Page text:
For almost a century, humans have fantasized about piloting flying cars in the distant, technologically-advanced future, and it looks like we are finally approaching that point. While most major eVTOL innovation is coming from startups or technology companies outside the automotive industry, there are still some major car companies that are innovating the eVTOL space. In this case, we have French automaker Renault, who partnered with motion design hub TheArsenale to create a flying reinterpretation of the famed Renault 4L they’re calling the AIR4.
The Renault AIR4 stands as a technological achievement that celebrates the 60th anniversary of Renault’s famous 4L. By selling more than 8 million units in over 100 countries over a period of more than 30 years, the original Renault 4 was a staple in the automotive space between 1961 and 1992. It might not have had the sex appeal of a supercar, but the Renault 4 helped millions of young drivers get behind the wheel and it served as a great utility car for families and businesses alike. In fact, its status as a “blue jeans” car was the reason why TheArsenale wanted to collaborate with Renault to reinterpret the 4L to soar above the roads it once populated. The AIR4 exists to symbolize independence and freedom, an answer to the worsening problems of gridlocked traffic and the continuing emotional erosion it causes. Aesthetically speaking, the AIR4 retains the classic, rigid body style of the 4L but its body has been changed to a carbon fiber construction.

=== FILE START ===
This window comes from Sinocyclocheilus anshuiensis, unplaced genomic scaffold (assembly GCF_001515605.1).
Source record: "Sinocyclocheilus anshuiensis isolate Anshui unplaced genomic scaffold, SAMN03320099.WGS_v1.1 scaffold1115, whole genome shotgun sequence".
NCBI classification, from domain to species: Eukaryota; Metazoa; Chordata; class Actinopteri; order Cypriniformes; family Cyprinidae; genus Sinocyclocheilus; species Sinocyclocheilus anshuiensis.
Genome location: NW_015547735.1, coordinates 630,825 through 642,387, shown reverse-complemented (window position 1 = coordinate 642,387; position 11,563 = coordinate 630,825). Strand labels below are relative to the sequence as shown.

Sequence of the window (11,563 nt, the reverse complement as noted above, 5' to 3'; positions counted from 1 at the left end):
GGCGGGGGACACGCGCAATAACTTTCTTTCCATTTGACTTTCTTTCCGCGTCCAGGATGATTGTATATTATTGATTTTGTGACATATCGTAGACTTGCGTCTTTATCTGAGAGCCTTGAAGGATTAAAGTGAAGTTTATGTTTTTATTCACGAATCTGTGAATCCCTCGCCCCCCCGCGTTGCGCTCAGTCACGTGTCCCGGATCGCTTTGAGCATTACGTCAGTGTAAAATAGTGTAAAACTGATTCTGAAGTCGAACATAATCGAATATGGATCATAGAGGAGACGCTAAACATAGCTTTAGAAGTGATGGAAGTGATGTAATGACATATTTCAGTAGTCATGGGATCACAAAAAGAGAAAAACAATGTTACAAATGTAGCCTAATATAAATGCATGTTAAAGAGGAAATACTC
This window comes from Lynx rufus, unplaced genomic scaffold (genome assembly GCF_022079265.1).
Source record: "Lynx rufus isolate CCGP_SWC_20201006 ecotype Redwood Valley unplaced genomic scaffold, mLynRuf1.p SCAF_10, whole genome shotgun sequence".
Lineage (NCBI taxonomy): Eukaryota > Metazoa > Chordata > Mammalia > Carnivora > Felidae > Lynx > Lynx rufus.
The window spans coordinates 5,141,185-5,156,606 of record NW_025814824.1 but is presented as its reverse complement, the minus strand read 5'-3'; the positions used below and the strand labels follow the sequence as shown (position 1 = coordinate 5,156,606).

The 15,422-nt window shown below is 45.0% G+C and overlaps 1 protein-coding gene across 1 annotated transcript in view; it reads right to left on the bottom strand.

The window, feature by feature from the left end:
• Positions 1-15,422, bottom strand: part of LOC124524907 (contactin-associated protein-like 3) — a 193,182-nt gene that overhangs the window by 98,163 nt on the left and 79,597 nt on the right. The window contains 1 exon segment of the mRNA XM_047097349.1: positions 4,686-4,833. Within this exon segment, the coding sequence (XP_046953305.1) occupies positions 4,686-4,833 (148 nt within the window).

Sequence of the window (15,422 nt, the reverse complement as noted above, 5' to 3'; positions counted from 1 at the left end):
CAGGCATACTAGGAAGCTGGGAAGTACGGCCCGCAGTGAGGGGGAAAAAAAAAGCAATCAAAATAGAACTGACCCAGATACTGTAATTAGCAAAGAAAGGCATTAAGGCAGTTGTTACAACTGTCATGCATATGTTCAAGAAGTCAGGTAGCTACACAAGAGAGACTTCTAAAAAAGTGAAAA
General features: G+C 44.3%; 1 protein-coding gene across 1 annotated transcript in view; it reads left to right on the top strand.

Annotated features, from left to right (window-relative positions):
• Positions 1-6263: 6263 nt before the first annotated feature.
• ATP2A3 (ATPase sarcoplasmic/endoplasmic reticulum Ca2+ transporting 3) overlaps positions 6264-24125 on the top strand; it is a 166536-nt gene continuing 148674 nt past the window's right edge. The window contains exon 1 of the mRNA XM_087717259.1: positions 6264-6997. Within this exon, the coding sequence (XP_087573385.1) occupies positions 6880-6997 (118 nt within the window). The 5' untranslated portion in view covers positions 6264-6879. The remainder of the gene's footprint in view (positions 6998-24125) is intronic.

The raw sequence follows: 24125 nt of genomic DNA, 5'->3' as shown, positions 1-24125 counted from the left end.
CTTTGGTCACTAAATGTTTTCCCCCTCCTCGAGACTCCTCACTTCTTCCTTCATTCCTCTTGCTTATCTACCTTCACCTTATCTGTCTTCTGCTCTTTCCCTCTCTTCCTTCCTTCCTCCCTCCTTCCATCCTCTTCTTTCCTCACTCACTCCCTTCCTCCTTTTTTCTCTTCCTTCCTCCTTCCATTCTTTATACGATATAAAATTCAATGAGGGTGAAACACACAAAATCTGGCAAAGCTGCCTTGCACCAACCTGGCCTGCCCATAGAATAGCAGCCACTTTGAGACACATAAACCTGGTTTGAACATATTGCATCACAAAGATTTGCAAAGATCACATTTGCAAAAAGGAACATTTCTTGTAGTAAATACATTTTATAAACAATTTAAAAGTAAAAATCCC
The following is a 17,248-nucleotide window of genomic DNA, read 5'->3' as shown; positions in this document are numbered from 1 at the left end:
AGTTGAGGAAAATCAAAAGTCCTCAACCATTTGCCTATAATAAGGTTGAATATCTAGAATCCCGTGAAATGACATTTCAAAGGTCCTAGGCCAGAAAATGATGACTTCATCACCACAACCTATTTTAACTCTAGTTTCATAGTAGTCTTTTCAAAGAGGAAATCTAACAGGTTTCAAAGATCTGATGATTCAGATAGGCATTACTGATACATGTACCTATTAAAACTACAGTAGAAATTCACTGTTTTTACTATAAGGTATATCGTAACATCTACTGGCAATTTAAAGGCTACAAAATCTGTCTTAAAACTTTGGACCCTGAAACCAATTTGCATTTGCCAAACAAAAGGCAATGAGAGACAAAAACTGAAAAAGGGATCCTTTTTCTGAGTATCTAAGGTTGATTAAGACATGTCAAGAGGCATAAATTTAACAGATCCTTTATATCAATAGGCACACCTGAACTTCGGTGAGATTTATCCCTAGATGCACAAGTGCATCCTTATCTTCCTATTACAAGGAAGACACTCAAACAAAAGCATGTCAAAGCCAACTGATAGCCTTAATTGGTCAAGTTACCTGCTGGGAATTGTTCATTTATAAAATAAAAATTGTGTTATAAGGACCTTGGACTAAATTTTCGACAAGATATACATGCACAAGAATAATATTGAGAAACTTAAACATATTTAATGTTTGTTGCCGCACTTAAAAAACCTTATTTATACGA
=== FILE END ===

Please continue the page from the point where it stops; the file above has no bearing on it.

The AIR4 has no wheels, rather, it features four two-blade propellers, while the chassis sits in the middle of the rota frame. It’s powered by 22,000mAh lithium polymère batteries with a total capacity of 90,000mAh, and it can fly as high as 700m with a take-off speed of 14m/s, restrained at 4m/s for safety reasons, and a landing velocity of 3m/s. Renault has yet to disclose whether or not the AIR4 will be mass-produced.